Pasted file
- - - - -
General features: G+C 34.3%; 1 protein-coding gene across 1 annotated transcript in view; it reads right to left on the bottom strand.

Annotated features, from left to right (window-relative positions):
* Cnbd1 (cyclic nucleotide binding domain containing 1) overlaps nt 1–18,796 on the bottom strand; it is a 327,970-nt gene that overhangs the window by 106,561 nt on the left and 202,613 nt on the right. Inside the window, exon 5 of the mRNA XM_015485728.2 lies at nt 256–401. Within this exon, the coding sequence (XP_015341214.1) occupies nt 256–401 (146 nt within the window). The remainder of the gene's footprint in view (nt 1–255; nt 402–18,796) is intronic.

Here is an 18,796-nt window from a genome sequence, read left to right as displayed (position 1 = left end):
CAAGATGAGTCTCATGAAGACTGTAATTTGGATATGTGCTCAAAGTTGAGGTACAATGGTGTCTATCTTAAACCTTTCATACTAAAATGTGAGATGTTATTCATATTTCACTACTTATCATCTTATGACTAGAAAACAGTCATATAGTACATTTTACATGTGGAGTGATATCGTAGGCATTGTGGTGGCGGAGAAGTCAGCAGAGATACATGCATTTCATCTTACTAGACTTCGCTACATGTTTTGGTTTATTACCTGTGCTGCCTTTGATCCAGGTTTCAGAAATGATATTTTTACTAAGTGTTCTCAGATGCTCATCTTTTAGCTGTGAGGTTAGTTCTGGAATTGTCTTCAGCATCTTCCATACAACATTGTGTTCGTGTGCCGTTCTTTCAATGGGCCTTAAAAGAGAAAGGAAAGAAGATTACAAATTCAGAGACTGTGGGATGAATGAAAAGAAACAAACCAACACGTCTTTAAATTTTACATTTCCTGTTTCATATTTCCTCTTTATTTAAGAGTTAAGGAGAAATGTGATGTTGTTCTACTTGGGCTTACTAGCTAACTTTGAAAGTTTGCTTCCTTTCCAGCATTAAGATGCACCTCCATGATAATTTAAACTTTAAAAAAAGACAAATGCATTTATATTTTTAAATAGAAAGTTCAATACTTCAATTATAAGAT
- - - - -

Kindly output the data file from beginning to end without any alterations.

General features: G+C 34.3%; 1 protein-coding gene across 1 annotated transcript in view; it reads right to left on the bottom strand.

Annotated features, from left to right (window-relative positions):
* Cnbd1 (cyclic nucleotide binding domain containing 1) overlaps nt 1–18,796 on the bottom strand; it is a 327,970-nt gene that overhangs the window by 106,561 nt on the left and 202,613 nt on the right. Inside the window, exon 5 of the mRNA XM_015485728.2 lies at nt 256–401. Within this exon, the coding sequence (XP_015341214.1) occupies nt 256–401 (146 nt within the window). The remainder of the gene's footprint in view (nt 1–255; nt 402–18,796) is intronic.

Here is an 18,796-nt window from a genome sequence, read left to right as displayed (position 1 = left end):
CAAGATGAGTCTCATGAAGACTGTAATTTGGATATGTGCTCAAAGTTGAGGTACAATGGTGTCTATCTTAAACCTTTCATACTAAAATGTGAGATGTTATTCATATTTCACTACTTATCATCTTATGACTAGAAAACAGTCATATAGTACATTTTACATGTGGAGTGATATCGTAGGCATTGTGGTGGCGGAGAAGTCAGCAGAGATACATGCATTTCATCTTACTAGACTTCGCTACATGTTTTGGTTTATTACCTGTGCTGCCTTTGATCCAGGTTTCAGAAATGATATTTTTACTAAGTGTTCTCAGATGCTCATCTTTTAGCTGTGAGGTTAGTTCTGGAATTGTCTTCAGCATCTTCCATACAACATTGTGTTCGTGTGCCGTTCTTTCAATGGGCCTTAAAAGAGAAAGGAAAGAAGATTACAAATTCAGAGACTGTGGGATGAATGAAAAGAAACAAACCAACACGTCTTTAAATTTTACATTTCCTGTTTCATATTTCCTCTTTATTTAAGAGTTAAGGAGAAATGTGATGTTGTTCTACTTGGGCTTACTAGCTAACTTTGAAAGTTTGCTTCCTTTCCAGCATTAAGATGCACCTCCATGATAATTTAAACTTTAAAAAAAGACAAATGCATTTATATTTTTAAATAGAAAGTTCAATACTTCAATTATAAGAT